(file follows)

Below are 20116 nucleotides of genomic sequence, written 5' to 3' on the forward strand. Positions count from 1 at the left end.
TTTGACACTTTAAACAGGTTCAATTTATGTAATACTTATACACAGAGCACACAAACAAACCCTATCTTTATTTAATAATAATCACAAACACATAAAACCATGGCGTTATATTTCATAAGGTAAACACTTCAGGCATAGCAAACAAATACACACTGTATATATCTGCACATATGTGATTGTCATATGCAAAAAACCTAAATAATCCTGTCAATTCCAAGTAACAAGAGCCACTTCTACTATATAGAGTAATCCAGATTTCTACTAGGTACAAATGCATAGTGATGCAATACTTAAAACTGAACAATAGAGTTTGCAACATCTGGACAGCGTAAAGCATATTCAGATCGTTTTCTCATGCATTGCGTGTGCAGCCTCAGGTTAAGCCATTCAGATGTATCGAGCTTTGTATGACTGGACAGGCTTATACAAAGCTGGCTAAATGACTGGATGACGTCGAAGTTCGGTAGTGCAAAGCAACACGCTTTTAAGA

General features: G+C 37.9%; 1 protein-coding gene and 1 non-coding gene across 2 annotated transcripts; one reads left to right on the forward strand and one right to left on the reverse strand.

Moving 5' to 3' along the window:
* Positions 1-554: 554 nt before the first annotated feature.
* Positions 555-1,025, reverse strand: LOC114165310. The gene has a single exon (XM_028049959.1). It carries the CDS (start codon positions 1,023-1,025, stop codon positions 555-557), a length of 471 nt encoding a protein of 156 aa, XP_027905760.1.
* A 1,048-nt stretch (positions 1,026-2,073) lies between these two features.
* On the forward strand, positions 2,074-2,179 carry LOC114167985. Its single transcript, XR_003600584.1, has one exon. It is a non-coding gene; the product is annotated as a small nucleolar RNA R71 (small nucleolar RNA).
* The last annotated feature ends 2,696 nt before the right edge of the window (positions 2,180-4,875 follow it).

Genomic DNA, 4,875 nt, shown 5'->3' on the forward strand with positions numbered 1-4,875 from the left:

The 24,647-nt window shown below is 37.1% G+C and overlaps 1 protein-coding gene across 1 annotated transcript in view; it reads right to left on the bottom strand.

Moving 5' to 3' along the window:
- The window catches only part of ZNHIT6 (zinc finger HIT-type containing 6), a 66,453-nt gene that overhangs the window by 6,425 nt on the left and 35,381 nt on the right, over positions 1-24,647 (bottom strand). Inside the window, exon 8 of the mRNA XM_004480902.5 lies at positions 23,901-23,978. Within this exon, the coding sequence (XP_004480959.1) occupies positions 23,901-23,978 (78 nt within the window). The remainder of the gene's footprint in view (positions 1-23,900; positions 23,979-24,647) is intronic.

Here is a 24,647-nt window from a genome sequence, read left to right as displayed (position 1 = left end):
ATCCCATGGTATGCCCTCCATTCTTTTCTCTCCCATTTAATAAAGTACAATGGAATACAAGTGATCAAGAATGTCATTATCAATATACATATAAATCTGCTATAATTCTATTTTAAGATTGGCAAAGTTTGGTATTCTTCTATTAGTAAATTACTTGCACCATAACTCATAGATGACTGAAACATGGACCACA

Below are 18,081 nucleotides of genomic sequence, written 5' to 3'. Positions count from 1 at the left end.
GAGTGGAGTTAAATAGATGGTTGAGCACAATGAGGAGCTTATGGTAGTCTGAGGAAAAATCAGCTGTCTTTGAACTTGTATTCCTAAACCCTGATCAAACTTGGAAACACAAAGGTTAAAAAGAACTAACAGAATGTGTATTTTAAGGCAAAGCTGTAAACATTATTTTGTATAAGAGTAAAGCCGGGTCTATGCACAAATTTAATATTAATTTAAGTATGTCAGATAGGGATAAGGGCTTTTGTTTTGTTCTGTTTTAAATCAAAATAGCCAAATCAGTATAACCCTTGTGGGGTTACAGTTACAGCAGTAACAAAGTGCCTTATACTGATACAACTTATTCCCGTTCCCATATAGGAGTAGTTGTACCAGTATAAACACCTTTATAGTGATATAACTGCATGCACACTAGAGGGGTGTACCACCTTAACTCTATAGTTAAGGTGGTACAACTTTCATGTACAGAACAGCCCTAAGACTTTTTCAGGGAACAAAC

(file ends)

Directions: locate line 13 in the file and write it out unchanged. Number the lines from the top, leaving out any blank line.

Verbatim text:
- The window catches only part of ZNHIT6 (zinc finger HIT-type containing 6), a 66,453-nt gene that overhangs the window by 6,425 nt on the left and 35,381 nt on the right, over positions 1-24,647 (bottom strand). Inside the window, exon 8 of the mRNA XM_004480902.5 lies at positions 23,901-23,978. Within this exon, the coding sequence (XP_004480959.1) occupies positions 23,901-23,978 (78 nt within the window). The remainder of the gene's footprint in view (positions 1-23,900; positions 23,979-24,647) is intronic.